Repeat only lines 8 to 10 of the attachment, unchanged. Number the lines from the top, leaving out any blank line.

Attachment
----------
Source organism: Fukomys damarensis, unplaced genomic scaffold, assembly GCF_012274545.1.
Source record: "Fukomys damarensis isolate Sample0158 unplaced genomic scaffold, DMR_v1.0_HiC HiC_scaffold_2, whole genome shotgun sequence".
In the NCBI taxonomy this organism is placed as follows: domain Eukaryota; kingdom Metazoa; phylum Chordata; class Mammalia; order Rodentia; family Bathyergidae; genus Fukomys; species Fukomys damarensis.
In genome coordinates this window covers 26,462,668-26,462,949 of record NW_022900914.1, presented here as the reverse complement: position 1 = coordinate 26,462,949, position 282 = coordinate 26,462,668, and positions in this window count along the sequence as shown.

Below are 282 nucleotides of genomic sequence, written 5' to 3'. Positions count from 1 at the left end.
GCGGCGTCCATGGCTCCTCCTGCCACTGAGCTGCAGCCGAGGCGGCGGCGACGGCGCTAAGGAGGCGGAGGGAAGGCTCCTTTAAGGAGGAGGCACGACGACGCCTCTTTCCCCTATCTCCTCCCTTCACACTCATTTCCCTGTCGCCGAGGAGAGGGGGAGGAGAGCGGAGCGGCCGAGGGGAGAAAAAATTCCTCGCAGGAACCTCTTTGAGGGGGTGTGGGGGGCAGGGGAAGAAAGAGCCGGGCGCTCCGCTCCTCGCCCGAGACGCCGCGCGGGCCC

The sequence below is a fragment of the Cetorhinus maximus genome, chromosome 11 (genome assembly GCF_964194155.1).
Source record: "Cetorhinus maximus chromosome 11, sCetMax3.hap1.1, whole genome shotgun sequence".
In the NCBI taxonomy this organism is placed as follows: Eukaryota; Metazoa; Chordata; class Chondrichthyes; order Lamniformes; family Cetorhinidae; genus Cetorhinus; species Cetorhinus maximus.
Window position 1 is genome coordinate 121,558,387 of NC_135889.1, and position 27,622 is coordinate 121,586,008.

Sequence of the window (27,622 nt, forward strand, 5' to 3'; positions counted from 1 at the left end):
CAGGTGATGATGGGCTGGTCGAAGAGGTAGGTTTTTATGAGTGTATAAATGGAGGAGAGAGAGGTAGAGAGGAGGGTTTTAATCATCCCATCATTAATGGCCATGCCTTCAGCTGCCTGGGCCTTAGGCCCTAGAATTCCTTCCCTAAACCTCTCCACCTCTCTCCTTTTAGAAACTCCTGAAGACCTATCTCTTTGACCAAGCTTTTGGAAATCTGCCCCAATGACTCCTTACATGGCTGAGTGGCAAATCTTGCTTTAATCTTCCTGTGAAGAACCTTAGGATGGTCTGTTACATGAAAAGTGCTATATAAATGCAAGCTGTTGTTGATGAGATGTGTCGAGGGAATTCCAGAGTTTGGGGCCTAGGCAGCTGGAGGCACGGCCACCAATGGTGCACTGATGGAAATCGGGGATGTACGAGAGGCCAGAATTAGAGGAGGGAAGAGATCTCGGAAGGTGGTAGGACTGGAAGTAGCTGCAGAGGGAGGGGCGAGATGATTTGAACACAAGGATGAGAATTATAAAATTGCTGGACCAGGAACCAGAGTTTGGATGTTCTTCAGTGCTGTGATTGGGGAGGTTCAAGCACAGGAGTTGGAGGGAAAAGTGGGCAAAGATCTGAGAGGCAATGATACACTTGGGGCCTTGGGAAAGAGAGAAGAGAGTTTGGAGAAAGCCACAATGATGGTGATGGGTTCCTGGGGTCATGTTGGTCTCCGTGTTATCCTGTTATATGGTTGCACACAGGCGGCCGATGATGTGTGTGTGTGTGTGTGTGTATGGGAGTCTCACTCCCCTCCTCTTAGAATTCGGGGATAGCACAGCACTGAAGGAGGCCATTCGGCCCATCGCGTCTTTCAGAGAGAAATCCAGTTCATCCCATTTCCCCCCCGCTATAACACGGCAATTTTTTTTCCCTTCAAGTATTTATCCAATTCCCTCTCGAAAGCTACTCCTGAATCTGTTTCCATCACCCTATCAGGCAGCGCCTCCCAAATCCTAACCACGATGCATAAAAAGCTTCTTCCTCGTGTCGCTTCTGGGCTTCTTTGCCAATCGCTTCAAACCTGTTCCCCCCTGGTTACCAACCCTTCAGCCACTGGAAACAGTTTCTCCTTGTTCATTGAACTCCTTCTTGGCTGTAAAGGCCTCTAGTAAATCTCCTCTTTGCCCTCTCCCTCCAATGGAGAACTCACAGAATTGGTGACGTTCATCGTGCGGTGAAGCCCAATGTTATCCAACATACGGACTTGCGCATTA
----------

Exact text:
Source record: "Cetorhinus maximus chromosome 11, sCetMax3.hap1.1, whole genome shotgun sequence".
In the NCBI taxonomy this organism is placed as follows: Eukaryota; Metazoa; Chordata; class Chondrichthyes; order Lamniformes; family Cetorhinidae; genus Cetorhinus; species Cetorhinus maximus.
Window position 1 is genome coordinate 121,558,387 of NC_135889.1, and position 27,622 is coordinate 121,586,008.